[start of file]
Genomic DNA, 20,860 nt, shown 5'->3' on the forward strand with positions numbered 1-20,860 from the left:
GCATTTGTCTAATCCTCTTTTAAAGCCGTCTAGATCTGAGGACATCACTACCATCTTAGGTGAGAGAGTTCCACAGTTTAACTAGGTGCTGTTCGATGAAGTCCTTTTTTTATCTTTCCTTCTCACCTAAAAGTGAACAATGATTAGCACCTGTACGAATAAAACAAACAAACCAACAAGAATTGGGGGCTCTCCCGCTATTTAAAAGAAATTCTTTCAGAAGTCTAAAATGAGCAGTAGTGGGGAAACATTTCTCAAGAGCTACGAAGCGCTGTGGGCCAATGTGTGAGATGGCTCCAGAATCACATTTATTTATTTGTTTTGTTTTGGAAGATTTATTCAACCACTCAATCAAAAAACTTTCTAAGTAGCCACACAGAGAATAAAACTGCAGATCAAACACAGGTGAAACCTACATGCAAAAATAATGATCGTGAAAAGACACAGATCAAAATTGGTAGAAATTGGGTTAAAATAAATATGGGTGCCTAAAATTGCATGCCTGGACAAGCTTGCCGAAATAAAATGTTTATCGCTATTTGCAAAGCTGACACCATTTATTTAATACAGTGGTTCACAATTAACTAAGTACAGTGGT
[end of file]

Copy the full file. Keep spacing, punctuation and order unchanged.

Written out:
Genomic DNA, 20,860 nt, shown 5'->3' on the forward strand with positions numbered 1-20,860 from the left:
GCATTTGTCTAATCCTCTTTTAAAGCCGTCTAGATCTGAGGACATCACTACCATCTTAGGTGAGAGAGTTCCACAGTTTAACTAGGTGCTGTTCGATGAAGTCCTTTTTTTATCTTTCCTTCTCACCTAAAAGTGAACAATGATTAGCACCTGTACGAATAAAACAAACAAACCAACAAGAATTGGGGGCTCTCCCGCTATTTAAAAGAAATTCTTTCAGAAGTCTAAAATGAGCAGTAGTGGGGAAACATTTCTCAAGAGCTACGAAGCGCTGTGGGCCAATGTGTGAGATGGCTCCAGAATCACATTTATTTATTTGTTTTGTTTTGGAAGATTTATTCAACCACTCAATCAAAAAACTTTCTAAGTAGCCACACAGAGAATAAAACTGCAGATCAAACACAGGTGAAACCTACATGCAAAAATAATGATCGTGAAAAGACACAGATCAAAATTGGTAGAAATTGGGTTAAAATAAATATGGGTGCCTAAAATTGCATGCCTGGACAAGCTTGCCGAAATAAAATGTTTATCGCTATTTGCAAAGCTGACACCATTTATTTAATACAGTGGTTCACAATTAACTAAGTACAGTGGT